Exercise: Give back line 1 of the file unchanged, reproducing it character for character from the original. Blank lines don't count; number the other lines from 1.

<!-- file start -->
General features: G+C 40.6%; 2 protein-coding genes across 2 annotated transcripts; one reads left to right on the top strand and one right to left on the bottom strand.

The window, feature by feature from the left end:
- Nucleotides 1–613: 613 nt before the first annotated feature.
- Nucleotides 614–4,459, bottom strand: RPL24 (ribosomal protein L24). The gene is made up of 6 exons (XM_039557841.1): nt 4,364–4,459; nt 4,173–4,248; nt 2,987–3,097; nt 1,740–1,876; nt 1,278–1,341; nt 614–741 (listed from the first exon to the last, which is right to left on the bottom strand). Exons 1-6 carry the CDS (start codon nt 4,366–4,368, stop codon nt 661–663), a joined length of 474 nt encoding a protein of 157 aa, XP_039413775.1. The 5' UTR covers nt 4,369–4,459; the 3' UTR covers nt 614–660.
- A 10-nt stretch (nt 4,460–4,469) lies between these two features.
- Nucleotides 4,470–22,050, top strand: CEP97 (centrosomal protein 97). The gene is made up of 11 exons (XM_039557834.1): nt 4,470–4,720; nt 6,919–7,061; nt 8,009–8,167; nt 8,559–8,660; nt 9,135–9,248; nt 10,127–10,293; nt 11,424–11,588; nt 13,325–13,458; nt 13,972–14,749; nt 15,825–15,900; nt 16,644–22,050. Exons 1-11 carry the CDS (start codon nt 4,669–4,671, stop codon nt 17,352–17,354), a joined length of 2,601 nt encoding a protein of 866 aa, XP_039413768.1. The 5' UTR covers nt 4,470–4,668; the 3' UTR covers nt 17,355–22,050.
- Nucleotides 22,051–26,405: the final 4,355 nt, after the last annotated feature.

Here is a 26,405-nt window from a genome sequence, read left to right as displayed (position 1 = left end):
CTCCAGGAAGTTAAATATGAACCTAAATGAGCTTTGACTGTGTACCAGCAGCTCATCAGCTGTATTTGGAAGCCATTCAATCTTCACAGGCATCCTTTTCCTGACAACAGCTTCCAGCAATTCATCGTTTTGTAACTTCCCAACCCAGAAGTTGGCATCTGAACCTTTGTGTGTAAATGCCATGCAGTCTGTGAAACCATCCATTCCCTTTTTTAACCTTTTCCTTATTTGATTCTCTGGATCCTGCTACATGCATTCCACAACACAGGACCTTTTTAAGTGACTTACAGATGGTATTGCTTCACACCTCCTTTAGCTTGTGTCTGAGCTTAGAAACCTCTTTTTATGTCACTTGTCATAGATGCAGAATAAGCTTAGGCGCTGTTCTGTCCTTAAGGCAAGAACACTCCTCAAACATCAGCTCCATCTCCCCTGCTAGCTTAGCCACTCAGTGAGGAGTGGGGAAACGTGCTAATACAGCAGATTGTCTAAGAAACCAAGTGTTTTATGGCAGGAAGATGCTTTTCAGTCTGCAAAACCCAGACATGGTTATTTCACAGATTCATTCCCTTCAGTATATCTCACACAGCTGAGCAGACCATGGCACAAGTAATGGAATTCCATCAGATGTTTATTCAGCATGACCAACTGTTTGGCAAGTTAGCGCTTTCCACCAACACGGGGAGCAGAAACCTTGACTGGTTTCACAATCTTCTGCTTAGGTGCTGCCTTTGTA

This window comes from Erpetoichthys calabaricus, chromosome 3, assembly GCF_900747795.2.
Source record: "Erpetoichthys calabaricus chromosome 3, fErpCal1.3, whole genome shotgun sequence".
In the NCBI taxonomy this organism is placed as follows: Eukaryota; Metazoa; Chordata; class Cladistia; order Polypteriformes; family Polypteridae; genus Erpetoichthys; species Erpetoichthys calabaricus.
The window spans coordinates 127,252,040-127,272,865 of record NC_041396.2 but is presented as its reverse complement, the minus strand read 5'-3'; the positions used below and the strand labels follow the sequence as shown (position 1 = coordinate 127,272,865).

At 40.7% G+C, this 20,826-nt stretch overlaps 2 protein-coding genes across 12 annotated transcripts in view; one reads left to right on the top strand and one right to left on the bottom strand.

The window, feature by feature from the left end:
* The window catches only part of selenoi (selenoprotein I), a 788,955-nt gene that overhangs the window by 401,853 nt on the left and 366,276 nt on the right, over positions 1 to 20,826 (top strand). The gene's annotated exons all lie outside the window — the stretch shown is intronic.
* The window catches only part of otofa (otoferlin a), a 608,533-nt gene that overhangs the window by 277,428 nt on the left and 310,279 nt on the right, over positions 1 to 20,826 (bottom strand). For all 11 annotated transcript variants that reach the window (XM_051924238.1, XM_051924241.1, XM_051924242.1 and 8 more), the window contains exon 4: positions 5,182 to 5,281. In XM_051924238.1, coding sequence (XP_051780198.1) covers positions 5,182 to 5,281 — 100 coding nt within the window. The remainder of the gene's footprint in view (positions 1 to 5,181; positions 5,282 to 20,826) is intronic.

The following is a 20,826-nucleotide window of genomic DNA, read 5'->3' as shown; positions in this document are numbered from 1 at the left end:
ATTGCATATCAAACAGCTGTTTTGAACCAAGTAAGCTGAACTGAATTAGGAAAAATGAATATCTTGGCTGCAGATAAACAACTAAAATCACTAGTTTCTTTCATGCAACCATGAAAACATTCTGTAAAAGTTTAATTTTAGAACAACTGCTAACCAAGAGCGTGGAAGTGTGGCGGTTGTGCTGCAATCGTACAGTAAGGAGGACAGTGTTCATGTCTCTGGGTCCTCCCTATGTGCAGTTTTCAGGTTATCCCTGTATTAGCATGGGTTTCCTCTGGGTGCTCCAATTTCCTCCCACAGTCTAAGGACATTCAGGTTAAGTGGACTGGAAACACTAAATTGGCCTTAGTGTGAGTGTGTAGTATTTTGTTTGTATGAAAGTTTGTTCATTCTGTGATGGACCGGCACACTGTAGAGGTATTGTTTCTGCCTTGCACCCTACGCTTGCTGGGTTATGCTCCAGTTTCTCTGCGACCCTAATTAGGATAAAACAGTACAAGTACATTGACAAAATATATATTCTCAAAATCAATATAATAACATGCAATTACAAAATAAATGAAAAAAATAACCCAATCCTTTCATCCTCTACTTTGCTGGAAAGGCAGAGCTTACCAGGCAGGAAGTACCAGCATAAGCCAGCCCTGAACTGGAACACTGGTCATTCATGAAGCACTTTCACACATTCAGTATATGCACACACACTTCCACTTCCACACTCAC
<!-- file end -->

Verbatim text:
General features: G+C 40.6%; 2 protein-coding genes across 2 annotated transcripts; one reads left to right on the top strand and one right to left on the bottom strand.